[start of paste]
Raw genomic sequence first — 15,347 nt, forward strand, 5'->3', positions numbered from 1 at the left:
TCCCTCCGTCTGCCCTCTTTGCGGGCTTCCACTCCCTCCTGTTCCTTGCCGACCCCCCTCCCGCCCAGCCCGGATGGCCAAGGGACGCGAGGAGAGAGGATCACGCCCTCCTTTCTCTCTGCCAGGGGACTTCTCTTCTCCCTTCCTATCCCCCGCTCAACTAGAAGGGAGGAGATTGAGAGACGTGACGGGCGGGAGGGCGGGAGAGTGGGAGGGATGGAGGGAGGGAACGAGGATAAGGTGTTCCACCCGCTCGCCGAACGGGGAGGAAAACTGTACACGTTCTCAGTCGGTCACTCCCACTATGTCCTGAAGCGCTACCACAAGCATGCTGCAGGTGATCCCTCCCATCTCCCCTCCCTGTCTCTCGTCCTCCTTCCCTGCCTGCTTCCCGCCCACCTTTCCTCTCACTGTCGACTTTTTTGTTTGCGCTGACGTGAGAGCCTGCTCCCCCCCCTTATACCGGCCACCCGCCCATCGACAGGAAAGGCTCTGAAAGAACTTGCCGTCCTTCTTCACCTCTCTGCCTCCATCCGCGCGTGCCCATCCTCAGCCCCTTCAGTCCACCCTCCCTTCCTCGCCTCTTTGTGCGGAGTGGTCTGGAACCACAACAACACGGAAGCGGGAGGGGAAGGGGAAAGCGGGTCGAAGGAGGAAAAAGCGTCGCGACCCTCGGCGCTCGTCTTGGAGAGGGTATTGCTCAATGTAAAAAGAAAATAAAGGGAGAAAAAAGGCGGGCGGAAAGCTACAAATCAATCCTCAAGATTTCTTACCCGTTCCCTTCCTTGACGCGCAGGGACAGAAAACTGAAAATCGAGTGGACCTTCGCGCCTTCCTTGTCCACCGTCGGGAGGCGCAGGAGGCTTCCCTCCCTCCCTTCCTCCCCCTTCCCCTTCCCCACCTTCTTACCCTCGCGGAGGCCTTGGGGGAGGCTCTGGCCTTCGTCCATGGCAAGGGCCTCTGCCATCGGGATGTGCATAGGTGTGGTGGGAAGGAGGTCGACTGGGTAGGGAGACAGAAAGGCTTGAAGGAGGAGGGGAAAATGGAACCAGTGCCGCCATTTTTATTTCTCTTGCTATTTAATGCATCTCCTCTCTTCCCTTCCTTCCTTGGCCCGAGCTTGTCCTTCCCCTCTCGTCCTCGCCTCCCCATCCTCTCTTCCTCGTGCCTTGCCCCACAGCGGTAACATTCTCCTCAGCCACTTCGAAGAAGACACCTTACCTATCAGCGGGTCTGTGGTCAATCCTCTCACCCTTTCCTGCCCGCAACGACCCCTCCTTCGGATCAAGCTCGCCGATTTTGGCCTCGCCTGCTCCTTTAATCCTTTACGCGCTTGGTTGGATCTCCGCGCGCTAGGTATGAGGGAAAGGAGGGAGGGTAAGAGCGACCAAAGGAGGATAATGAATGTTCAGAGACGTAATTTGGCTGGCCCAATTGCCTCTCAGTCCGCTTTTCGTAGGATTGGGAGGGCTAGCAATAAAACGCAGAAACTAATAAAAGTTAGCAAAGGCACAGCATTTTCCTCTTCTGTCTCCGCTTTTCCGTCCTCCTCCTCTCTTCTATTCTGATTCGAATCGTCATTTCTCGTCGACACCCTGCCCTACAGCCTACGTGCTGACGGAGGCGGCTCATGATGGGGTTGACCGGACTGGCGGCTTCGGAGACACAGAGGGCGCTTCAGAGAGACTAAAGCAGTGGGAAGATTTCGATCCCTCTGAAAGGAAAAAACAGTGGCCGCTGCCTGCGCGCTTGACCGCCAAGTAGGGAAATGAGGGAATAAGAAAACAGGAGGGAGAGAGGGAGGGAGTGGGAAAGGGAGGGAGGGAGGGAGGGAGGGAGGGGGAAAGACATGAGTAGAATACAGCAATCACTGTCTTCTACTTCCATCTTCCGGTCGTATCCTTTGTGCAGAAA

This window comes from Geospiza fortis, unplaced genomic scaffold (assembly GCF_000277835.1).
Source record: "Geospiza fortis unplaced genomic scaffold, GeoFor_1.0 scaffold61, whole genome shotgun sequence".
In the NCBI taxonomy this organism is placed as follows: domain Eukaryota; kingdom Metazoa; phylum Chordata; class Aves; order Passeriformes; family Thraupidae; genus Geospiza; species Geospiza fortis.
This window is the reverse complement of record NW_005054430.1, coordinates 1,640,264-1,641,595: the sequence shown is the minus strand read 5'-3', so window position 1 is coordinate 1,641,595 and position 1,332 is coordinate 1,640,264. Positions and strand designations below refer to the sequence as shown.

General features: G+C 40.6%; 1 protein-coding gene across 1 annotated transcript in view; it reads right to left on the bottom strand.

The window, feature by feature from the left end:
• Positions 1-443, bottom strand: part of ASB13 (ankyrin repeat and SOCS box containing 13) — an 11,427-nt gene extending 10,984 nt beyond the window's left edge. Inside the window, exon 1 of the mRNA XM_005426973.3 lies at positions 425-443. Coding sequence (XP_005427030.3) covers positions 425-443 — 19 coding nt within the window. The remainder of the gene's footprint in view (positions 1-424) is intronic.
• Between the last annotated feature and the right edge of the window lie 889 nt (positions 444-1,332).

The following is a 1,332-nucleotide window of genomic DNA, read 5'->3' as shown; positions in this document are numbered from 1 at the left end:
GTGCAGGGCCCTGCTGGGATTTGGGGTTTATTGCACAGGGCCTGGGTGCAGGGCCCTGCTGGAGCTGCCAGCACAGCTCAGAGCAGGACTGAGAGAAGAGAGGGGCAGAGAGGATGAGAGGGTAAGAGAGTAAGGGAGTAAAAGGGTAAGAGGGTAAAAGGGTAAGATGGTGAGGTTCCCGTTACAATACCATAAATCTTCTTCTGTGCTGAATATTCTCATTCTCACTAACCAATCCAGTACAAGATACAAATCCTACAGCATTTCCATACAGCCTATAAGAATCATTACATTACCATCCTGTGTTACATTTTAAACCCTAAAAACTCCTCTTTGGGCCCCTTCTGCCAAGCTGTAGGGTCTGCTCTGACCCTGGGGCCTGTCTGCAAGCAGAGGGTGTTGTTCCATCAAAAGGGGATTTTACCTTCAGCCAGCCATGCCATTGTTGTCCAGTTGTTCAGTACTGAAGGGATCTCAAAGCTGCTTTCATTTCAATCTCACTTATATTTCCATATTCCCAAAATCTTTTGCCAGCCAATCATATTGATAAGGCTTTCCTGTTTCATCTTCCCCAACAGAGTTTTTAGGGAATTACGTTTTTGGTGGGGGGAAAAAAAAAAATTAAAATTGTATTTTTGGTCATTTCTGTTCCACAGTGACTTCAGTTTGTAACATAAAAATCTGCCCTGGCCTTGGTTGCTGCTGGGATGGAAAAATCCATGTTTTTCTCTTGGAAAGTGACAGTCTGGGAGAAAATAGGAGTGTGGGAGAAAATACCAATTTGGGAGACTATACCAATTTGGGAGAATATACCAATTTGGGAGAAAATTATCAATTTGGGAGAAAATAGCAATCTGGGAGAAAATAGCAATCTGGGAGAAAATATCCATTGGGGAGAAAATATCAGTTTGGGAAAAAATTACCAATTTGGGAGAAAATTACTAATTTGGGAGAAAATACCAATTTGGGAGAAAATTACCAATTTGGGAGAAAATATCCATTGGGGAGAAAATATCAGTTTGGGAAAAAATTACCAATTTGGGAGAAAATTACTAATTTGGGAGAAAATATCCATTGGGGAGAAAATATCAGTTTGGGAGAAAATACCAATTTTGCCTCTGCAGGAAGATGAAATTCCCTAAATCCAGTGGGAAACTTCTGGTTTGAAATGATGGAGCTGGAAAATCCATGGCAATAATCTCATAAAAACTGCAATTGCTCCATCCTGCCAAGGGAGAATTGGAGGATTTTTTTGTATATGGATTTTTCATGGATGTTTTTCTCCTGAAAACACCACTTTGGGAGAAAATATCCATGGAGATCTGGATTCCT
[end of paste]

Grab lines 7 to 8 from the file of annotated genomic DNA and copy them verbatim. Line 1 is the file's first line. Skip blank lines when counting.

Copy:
General features: G+C 40.6%; 1 protein-coding gene across 1 annotated transcript in view; it reads right to left on the bottom strand.

The window, feature by feature from the left end: